Review: The Perks of Being a Wallflower

theperksofbeingawallflower-poster-jpg_220830I wasn’t very interested when I first saw the trailer for The Perks of Being a Wallflower, but Netflix suggested I should watch it (4-star worthy) and they really know me better than myself.

Though one thing I do have to say about the trailer was that it introduced me to Imagine Dragons, one of my favorite new bands. After rewatching the trailer, I noticed they pulled out “BE AGGRESSIVE! PASSIVE AGGRESSIVE!” scene.

I initially thought the story was about a coming of age story about a boy starting high school with no friends, but it’s so much more than that. The 3 main characters (Logan Lerman as Charlie, Emma Watson as Sam, and Ezra Miller as Patrick) gave outstanding performances.

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Right off the bat, you get a vibe there’s something not quite right with Charlie. He seems like a kid dealing with depression. You have a feeling the family understands Charlie isn’t quite alright, but doesn’t really know everything that is going on. Whatever it is, it’s preventing Charlie from making friends.

Charlie meets up with Patrick and Sam shortly after starting high school and he feels he could be friends with them. One time at a party after getting stoned, he divulges that his best (only?) friend had shot himself. Not too much details here, and it felt a bit forced just to set the mood, but you learn this was really curve ball for the much bigger reveal at the end of the story.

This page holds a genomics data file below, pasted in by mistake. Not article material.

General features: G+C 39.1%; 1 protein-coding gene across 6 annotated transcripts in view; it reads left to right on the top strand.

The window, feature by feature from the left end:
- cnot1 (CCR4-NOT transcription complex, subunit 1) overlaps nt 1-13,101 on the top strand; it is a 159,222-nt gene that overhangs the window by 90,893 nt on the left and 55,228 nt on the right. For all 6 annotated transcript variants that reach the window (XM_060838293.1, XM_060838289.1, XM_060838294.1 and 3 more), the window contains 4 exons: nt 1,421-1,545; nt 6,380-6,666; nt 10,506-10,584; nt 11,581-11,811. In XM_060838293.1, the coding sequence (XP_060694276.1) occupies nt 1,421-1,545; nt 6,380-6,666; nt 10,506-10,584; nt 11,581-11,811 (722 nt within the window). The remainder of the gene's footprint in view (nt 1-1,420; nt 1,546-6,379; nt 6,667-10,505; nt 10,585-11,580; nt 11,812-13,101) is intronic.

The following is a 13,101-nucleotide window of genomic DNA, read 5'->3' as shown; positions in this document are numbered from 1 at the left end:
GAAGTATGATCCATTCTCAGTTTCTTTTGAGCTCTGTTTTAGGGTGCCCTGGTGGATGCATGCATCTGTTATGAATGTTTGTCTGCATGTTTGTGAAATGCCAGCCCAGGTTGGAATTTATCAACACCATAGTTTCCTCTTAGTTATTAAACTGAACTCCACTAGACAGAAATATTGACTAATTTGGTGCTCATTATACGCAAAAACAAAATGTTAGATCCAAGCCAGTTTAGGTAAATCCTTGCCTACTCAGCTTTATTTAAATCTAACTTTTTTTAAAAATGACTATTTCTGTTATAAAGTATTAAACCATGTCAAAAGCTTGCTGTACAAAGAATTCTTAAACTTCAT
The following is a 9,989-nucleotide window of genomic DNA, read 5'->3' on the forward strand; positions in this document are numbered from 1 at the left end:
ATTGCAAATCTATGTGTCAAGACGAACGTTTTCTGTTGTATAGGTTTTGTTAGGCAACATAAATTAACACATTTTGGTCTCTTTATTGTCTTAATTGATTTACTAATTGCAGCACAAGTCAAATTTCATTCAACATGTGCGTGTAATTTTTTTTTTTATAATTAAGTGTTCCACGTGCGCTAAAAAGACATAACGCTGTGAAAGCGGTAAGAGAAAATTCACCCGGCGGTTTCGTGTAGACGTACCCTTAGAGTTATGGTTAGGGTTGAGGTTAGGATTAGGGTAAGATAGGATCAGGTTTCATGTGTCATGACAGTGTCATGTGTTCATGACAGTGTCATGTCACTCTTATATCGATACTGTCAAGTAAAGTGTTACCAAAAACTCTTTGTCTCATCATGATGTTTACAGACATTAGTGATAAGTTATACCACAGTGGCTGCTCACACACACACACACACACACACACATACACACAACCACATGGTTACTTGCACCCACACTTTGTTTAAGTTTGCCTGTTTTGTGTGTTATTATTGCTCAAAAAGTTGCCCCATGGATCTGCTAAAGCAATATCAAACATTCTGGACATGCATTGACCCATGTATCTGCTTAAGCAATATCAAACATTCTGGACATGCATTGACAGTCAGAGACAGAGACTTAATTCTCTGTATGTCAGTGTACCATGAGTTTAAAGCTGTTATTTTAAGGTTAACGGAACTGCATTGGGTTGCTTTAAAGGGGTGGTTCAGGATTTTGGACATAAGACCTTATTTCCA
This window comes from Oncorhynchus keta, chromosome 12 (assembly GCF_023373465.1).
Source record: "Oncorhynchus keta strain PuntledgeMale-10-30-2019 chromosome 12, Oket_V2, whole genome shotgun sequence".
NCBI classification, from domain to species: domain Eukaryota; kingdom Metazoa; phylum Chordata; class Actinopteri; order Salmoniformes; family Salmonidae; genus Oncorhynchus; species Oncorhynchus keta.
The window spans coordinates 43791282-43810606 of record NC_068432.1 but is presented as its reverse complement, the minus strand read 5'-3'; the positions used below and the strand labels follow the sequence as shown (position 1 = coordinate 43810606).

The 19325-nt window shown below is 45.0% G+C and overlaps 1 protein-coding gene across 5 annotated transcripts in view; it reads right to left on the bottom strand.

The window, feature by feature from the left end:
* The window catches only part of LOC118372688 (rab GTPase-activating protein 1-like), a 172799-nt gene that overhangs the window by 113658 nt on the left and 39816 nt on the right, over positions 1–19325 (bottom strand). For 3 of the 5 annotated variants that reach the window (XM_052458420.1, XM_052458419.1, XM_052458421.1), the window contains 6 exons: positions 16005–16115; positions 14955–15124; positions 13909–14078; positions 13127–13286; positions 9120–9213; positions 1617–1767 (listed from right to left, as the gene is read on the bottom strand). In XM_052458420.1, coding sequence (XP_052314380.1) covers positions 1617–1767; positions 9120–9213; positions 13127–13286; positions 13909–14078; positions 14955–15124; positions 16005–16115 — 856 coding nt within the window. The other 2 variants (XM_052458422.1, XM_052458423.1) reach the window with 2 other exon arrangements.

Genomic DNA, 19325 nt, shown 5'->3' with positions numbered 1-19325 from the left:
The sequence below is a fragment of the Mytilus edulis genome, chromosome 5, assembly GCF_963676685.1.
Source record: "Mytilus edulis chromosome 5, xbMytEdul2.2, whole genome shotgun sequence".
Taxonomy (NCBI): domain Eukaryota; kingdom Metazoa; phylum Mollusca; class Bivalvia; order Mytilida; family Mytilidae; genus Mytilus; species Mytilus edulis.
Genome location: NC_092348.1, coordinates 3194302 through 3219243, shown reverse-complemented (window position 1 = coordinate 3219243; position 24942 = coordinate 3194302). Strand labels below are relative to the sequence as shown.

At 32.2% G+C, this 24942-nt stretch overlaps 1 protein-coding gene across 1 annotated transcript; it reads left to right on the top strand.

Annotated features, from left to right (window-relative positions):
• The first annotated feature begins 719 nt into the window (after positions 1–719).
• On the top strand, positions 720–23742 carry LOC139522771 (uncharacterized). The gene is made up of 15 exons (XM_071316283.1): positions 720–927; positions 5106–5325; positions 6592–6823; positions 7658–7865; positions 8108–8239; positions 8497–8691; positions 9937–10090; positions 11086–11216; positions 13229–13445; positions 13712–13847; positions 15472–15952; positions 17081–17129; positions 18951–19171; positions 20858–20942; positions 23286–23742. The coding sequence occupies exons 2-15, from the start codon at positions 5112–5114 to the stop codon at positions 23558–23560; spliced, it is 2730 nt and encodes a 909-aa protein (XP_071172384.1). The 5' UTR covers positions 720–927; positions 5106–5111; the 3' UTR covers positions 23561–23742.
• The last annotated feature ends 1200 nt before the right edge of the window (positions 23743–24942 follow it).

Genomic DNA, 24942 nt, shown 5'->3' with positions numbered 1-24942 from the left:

Update: So after watching the deleted scenes, his best friend does show up in a memory sequence. It doesn’t really explain why he killed himself, but does explain the cafeteria scene where he doesn’t sit next to a girl he pointed out. Apparently that girl was his best friend’s girlfriend.

The story is told through a series of letters he writes to an anonymous person he “overheard” from some other students. I understand that the recipient of the letters isn’t really important, but it’s another aspect of the story that felt a bit forced. Who is the recipient? Was there a recipient? Given that that recipient never plays an active role in the story, would the story have been any different if Charlie wrote in a journal? If there was a really a recipient, was there really a reason he replied to offer help.

Update: I was reading the book’s plot on Wikipedia and was wondering why they didn’t include the part where Charlie’s sister got pregnant and confides in Charlie. Charlie sticks by her while she got an abortion. The scene was actually shot, but removed from the final cut. You can watch it in the deleted scenes.
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Very melodramatic, just the way I like it.

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